Level of Aflatoxin in Sorghum Injera From Eastern Ethiopia

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Addis Ababa University


Sorghum Injera is a predominant human feed in Eastern Ethiopia. However, most of farmers in Hararghe, Eastern Ethiopia, store their grain in underground pit which is very conducive to produce Aflatoxin by Aspergillus Species. Thus, consumption of Injera made from sorghum grain contaminated with aflatoxin is a potential risk for human health. Aflatoxin is highly genotoxic, mutagenic, and hepatocarcinogenic substances. Therefore, this study was conducted with an objective to determine total aflatoxins in Sorghum Injera sample from Eastern Ethiopia. The analysis of the study was conducted on thirteen (30) duplicate samples collected from five districts of Harrghe, Eastern Ethiopia. The main analytical technique implemented for aflatoxin analysis was Immunoaffinity sample clean-up and Shimadzu High performance liquid chromatography using fluorescent as a detector. Questionnaire also implemented to assess the knowledge, attitude and practice (KAP) aspect of the participants. The study revealed that 66.67% of the samples were contaminated with aflatoxins; B1, B2, G1 and G2 above lower limit of quantification. The maximum concentration of aflatoxin found in sorghum Injera sample was 53.33μg/kg with an overall mean of 11.2 μg/kg. On the other hand, the average AFB1, AFB2, AFG1, AFG2 concentrations were 4.63 μg kg-1, 0.406 μg kg-1, 5.75 μg kg-1 and 0.856 μg kg-1 respectively. The current result showed that there was significant contamination of Sorghum Injera samples with Aflatoxins. 33.33% of sample analyzed were unsafe for direct human consumption as per the FDA maximum tolerable intake limit (exceed 20 μg/kg). In addition, 53.33% of sample analysed were unsafe for human feed as per EU maximum tolerable intake level (exceed 4 μg/kg). The major underlined factor for the heavy contamination of sorghum injera with aflatoxin in the region might be because of poor Pre-and postharvest management of sorghum grain, mainly, the storage of sorghum grain in the un-sanitized underground pit was very favourable for the production aflatoxins by Aspergillus mould: A. flavus, A. parasiticus and A. nomius. Thus, Adequate pre- and postharvest management, adequate grain storage and suitable food processing steps shall be followed to get rid of aflatoxins from ingesting it along with food so that we can prevent the occurrence of disease with aflatoxins. The result of knowledge, attitude and practice assessment in this study revealed that, awareness of mold growth and formation of mycotoxin is very low among house holders, retailers and Farmers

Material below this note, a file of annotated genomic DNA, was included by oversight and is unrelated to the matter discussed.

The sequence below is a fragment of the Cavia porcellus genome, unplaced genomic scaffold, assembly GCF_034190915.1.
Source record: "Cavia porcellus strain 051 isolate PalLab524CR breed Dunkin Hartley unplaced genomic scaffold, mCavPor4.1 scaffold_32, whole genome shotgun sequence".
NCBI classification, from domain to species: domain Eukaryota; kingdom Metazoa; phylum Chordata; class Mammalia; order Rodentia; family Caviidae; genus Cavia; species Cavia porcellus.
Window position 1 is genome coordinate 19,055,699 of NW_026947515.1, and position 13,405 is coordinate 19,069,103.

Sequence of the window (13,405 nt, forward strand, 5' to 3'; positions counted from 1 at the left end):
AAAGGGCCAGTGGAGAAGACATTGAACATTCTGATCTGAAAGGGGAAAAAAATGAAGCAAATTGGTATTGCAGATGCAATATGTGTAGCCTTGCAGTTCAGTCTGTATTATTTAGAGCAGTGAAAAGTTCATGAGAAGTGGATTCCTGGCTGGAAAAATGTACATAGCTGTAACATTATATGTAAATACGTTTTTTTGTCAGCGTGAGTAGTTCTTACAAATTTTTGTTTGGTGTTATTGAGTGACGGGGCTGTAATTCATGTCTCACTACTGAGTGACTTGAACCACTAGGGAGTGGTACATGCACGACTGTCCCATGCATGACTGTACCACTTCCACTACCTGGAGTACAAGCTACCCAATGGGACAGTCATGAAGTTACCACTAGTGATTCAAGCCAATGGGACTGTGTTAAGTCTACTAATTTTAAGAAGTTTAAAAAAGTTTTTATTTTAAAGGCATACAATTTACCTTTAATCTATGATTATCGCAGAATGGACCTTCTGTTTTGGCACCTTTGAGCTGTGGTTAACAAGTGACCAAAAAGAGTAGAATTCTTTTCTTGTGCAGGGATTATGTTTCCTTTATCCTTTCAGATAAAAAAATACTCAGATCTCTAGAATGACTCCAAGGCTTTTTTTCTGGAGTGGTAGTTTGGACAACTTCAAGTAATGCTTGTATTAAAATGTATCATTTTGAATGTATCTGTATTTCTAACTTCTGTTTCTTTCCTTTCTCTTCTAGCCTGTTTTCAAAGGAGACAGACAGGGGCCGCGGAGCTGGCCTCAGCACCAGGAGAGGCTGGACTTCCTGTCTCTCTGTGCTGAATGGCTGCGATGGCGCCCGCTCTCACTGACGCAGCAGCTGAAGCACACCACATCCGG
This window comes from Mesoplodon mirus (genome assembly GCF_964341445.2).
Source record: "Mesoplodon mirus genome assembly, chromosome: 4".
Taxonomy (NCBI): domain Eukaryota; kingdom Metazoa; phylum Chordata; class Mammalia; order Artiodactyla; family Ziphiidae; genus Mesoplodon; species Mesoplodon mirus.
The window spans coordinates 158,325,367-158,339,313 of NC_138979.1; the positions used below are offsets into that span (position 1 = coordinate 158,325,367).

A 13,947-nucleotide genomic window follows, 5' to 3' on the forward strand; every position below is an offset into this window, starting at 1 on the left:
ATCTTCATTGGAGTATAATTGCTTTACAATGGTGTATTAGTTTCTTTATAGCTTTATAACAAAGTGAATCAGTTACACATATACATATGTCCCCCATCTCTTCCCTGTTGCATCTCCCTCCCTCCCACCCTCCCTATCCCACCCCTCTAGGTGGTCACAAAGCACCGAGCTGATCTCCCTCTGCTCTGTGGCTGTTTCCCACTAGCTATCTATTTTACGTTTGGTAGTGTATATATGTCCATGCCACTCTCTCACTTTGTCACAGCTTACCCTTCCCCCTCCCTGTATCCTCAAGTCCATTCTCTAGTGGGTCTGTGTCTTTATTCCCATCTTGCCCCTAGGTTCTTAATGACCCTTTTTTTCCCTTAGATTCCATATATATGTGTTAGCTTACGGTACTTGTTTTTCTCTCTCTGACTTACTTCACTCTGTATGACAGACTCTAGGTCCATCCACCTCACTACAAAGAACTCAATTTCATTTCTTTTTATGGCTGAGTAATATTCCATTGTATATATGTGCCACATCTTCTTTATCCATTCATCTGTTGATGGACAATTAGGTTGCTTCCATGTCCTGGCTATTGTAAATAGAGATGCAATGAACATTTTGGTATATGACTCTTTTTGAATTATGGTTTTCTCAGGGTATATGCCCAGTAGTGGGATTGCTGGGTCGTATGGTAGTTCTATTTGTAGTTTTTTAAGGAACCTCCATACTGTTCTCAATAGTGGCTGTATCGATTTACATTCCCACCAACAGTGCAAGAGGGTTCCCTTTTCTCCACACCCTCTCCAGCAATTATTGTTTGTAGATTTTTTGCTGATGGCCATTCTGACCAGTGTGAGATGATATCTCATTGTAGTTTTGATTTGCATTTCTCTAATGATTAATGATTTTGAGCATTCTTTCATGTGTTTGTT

Aflatoxin, Sorghum Injera, Ethiopia, HPLC, Immunoaffinity Column